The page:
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Webinar: Conflict of interest

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07 September 2021

In December 2020, the Clean Energy Regulator ran an interactive webinar via Microsoft Teams to help auditors understand and deal with conflict of interest issues. Topics included:

  • what can and does go wrong
  • the importance of dealing appropriately with conflict of interest issues
  • cover the underlying principles
  • threats and safeguards
  • Clean Energy Regulator expectations
  • working scenarios.






Conflict of interest webinar — responses to questions

The below questions, asked by participants in the webinar, have been transcribed verbatim.

Question A

In a previous Clean Energy Regulator workshop couple years back, the Clean Energy Regulator mentioned that they do not expect an audit firm providing audit services in an ERF sector to also provide consulting services in that same Emissions Reduction Fund sector. With the slide showing the 'safeguard to threat’ – it states that the consulting team member is not be part of the audit team. So, can the Clean Energy Regulator please confirm whether it is ok for the audit firm to provide consulting services in the same ERF sector that they are auditing in – as long as the staff providing consulting services are not part of that individual audit engagement? Does that mean that the consulting staff can still be part of other audits in the same Emissions Reduction Fund sector but just not for that one engagement the staff consulted for?


Ideally auditing and consulting should be completely separate. The Clean Energy Regulator (the agency) accepts that our schemes cannot always provide ideal circumstances. In light of this, there will be grey areas that can cause conflict of interest issues. The complexity of these issues means the agency cannot provide a general response that will address each unique set of circumstances. Considerations include:

  • The agency believes that any auditor who is both consulting for an organisation and auditing the same organisation is going to have a conflict of interest issue. This encompasses any role in the audit, from team leader to team member to peer reviewer.
  • Auditors must be independent from an entity they audit. In order to maintain this independence, the agency maintains that auditors must not participate in schemes agency administers. Specifically, an auditor is deemed to have a conflict of interest if they:
    • participate as a proponent, agent or investor in an Emissions Reduction Fund (ERF) project
    • bid in ERF auctions
    • trade in Australia carbon credit units.
  • Regulation 6.58 of the National Greenhouse and Energy Reporting Regulations 2008 (NGER Regulations) prohibits a registered greenhouse and energy auditor from performing as audit team leader for a Part 6 audit if, within two years before the audit is carried out, the auditor has provided consulting services to the audited body in relation to the audited body participating in schemes the agency administers.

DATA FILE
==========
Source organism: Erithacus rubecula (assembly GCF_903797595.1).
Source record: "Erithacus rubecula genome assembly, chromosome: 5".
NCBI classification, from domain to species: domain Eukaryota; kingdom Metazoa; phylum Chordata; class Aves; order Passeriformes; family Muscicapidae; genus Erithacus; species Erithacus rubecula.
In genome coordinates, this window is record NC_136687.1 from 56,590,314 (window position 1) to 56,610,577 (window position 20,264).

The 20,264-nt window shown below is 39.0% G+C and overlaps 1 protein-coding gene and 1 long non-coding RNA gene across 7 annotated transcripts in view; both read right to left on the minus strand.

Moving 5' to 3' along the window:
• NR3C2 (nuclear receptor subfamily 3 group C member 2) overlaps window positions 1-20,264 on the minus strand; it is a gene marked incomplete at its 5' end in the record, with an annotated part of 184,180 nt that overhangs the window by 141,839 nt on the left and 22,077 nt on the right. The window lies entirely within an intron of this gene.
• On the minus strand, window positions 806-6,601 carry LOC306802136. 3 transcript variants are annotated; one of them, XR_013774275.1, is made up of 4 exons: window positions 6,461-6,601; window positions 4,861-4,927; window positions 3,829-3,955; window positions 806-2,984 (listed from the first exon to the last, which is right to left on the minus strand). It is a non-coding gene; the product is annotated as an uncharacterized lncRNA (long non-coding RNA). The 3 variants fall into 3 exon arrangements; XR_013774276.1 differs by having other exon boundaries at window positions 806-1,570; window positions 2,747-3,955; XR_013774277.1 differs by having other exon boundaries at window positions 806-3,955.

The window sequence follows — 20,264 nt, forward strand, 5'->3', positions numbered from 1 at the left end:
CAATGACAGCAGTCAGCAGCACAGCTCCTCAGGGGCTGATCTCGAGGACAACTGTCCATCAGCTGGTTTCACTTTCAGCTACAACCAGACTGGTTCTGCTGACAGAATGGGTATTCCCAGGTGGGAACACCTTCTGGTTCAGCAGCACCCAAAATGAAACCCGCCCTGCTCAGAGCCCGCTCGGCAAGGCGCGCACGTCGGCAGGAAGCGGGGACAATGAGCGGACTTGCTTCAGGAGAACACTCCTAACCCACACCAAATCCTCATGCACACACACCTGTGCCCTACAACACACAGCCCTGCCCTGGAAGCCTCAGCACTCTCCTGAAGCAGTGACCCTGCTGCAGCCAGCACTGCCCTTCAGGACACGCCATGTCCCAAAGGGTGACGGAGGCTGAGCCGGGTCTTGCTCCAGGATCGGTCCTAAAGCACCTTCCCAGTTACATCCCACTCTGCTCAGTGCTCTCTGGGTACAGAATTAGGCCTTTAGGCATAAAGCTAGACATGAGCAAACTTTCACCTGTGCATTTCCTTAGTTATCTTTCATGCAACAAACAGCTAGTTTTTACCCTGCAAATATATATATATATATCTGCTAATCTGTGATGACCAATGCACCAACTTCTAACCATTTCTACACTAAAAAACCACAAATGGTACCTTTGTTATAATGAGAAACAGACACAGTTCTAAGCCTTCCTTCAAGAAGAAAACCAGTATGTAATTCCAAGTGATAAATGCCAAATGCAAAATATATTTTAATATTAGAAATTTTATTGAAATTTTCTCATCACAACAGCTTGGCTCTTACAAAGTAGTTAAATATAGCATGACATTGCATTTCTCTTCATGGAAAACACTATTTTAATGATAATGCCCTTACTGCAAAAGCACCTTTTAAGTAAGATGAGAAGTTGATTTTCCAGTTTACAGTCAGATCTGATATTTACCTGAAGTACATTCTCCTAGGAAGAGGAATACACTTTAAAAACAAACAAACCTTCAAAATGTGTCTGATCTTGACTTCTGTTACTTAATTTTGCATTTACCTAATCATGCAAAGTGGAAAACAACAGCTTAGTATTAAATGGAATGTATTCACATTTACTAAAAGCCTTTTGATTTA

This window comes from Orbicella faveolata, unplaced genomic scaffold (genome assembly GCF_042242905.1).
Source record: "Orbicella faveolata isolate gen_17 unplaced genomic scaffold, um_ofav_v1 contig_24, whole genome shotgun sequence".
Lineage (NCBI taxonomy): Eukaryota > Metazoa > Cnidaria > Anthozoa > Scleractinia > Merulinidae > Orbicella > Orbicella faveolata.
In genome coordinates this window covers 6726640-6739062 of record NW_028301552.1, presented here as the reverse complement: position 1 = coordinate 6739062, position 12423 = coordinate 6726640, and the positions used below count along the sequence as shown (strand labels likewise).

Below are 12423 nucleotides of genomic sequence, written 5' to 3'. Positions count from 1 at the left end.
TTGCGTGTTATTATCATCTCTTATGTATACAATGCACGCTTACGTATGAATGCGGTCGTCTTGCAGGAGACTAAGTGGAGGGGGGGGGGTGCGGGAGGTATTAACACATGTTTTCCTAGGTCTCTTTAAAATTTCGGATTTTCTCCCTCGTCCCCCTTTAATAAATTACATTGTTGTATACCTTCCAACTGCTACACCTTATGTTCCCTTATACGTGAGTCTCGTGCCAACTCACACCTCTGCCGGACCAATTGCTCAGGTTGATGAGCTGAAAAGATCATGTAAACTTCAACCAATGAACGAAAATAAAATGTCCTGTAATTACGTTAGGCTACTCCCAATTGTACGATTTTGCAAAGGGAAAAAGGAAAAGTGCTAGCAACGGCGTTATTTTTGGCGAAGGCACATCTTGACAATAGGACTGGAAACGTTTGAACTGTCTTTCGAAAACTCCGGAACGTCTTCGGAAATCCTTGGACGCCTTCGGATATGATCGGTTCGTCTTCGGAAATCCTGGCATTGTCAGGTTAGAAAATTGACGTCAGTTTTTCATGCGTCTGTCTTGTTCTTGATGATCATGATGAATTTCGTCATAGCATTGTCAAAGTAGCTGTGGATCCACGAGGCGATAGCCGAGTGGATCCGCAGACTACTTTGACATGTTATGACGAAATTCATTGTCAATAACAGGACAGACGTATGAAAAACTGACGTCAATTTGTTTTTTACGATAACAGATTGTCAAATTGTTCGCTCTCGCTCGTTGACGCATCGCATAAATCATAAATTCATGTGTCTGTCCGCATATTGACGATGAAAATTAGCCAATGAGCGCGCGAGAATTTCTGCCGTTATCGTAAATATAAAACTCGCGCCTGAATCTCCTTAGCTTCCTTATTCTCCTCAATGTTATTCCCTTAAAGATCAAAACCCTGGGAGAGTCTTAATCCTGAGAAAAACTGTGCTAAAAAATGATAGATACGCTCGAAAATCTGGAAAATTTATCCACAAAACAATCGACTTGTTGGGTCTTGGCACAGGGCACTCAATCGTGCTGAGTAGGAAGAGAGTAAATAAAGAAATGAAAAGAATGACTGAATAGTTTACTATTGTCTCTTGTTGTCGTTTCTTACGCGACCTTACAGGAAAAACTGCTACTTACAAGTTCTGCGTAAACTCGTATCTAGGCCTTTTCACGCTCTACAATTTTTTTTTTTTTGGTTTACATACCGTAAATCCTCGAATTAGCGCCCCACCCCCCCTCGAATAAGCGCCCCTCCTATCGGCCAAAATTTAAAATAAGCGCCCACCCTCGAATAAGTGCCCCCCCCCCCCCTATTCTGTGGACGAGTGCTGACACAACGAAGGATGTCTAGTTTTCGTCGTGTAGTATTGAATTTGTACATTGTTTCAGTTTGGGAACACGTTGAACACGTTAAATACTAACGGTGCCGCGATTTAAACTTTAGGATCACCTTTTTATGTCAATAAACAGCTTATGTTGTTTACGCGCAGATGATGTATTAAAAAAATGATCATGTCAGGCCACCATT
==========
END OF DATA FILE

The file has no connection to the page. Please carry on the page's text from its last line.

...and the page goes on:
Beyond the above explicit restrictions and policy positions, if an auditor both audits and consults in a scheme the agency administers, there is potential for conflicts of interest — including perceived conflicts of interest. In the process of conducting an audit on an audited body under a scheme, an auditor may gain knowledge that could be beneficial to other participants in the scheme that the auditor performs consulting services for. It would be difficult for an auditor to avoid perceptions of such conflicts of interest. Particularly if an auditor is auditing and consulting in the same ERF methodology, or industry sector under the Renewable Energy Target, National Greenhouse and Energy Reporting schemes or the safeguard mechanism.

Auditors must ensure they are aware of any actual or perceived conflicts of interest and deal with them appropriately. If an auditor has any doubts they should consult with the agency on the particular circumstances.

Question B

If an audit firm is auditing the greenhouse gas emissions of client A, and the audit firm is also in the business of selling reusable keep cups – and Client A buys the keep cups from the audit firm – is that a perceived COI that will need to be managed - or is it a totally separate issue that does not need safeguards in place?


In essence, this is a circumstance in which an auditor has a business relationship with an audited body outside of the audit process.

Whether the relationship represents an actual or perceived conflict of interest will depend on the importance of the relationship to the auditor. If it is significant, in either a financial or other sense, then there would be a conflict of interest of some kind. It would be like fee dependency, in which an auditor who is financially dependent on the fees from an audited body would most likely have a conflict of interest.

Question C

Without naming the organisations, is it possible to give some examples of conflict of interest that the Clean Energy Regulator has encountered?


The agency has become aware of a number of issues in recent years. Some of the key ones:

  • Auditors sometimes audit the work of consultants they have ties to. An example is consultants helping applicants under the safeguard mechanism to do their balance of preparation documents – a key part of safeguard applications. Auditors may have strong links to those consultants, even using them in audit teams. It is possible auditors may have to audit the work of those consultants. Naturally, this can call into question the objectivity of the auditor, especially in regard to perceptions.